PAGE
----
Minister warns over negative health effects from loneliness
2016 Census showed almost 400,000 people in Ireland live alone
‘Loneliness is a problem which faces too many of our people, and in particular older people,’ said Minister of State Sean Kyne. Photograph: Alan Betson
Loneliness was as bad for a person’s health as smoking 15 cigarettes a day. It meant sufferers were more likely to suffer dementia, heart disease and depression and was likely to increase the risk of death by over 25 per cent.
So said Minister of State for the Department of Rural and Community Development Seán Kyne on Thursday.
Speaking at a seminar in Dublin hosted by Alone, the agency which helps older people, he was quoting from studies by the Centre for Cognitive and Social Nuuroscience at the University of Chicago.
“When faced with the research, with the devastating and deeply-troubling consequences of loneliness”, it was no exaggeration to say the work of Alone and the different organisations which form the Befriending Network of Ireland was “life-saving”, he said.
The work of over 4,000 volunteers involved was “something that everyone here should be immensely proud of,” he continued. The trend for almost every country was “that loneliness is experienced in later life”.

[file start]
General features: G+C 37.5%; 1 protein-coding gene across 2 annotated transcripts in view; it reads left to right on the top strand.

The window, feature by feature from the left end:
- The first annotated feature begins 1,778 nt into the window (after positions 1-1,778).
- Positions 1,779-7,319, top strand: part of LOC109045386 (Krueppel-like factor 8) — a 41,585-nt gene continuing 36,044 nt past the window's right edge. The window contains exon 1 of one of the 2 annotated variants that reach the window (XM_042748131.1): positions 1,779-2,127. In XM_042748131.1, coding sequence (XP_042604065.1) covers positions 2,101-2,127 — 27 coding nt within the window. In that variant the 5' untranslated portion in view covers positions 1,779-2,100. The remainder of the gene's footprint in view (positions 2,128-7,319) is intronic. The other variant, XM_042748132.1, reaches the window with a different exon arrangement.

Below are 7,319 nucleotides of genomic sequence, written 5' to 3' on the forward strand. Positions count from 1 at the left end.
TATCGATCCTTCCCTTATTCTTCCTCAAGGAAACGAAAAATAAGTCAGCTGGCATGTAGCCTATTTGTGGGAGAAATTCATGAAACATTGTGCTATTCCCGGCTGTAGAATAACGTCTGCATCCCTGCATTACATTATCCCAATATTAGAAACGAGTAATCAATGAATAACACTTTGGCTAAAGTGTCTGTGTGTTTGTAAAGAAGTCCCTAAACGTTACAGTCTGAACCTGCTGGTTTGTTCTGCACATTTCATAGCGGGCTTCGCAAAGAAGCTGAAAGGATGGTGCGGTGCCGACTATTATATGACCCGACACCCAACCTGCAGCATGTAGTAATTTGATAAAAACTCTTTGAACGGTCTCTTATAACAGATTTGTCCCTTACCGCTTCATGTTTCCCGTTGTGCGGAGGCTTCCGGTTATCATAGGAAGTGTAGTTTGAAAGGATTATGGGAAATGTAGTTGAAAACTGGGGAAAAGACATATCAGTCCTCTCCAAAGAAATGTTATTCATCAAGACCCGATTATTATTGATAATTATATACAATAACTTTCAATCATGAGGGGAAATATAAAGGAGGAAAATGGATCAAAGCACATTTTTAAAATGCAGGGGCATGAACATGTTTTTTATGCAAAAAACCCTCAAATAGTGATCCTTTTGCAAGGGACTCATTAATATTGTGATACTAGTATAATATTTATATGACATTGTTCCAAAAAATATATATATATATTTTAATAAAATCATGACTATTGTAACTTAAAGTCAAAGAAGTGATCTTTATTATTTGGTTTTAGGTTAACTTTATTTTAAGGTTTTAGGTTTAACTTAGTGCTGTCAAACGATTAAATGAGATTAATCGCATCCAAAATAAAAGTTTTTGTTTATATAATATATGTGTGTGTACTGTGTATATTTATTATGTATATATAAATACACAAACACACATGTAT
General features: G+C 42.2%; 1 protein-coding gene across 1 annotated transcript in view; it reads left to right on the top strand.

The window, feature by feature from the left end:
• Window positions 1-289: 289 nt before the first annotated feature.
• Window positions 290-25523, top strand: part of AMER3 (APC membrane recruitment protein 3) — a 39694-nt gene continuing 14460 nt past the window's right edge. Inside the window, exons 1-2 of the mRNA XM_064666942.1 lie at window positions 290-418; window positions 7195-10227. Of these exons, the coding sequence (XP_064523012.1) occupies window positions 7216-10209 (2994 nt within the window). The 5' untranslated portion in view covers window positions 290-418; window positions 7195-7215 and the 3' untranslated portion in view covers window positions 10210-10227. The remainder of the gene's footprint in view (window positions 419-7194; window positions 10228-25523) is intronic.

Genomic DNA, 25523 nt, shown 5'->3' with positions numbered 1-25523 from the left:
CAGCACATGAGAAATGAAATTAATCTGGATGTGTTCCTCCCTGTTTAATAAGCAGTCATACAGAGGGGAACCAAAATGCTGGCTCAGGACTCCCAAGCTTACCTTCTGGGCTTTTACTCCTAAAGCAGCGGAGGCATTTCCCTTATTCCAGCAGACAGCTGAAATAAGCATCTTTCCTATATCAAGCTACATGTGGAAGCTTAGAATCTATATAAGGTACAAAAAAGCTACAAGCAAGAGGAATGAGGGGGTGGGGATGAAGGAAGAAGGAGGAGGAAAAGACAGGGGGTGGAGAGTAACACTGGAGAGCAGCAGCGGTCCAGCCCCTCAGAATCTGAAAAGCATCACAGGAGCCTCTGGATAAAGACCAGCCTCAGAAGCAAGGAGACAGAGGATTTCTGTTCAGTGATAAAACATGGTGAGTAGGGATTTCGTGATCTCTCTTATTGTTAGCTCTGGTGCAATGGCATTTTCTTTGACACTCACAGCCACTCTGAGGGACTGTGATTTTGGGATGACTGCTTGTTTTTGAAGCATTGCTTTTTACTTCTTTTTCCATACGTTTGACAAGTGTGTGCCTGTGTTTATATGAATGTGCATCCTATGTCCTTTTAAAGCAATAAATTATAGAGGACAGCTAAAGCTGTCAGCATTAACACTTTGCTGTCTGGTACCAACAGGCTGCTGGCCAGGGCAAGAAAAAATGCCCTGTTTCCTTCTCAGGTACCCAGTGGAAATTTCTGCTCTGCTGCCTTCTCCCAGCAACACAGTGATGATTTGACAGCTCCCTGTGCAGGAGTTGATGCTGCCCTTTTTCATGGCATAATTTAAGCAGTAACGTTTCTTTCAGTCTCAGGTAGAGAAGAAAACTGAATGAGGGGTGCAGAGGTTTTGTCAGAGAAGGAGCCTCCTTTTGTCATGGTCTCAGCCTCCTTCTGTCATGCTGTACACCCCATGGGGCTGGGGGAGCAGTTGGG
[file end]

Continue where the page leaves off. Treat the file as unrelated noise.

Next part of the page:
“The good news for us in Ireland is that the levels of loneliness were quite low” in a 2011 study involving 25 European countries. Only Denmark, Switzerland and Norway had lower rates of reported loneliness among people aged over 60.
However, “we all know that loneliness is a problem which faces too many of our people, and in particular older people,” Mr Kyne said.
The 2016 census showed “almost 400,000 people live alone and that the number of over 65s has increased by over 102,000 since 2011”.
Meanwhile, “about 20,000 people a year turn 65 in Ireland and the number of over 65s will double between now and 2050 when senior citizens will account for one quarter of the population,” he said.
At the seminar, Alone launched its befriending app BFriend which allows volunteers and staff record visits to older people and provide feedback.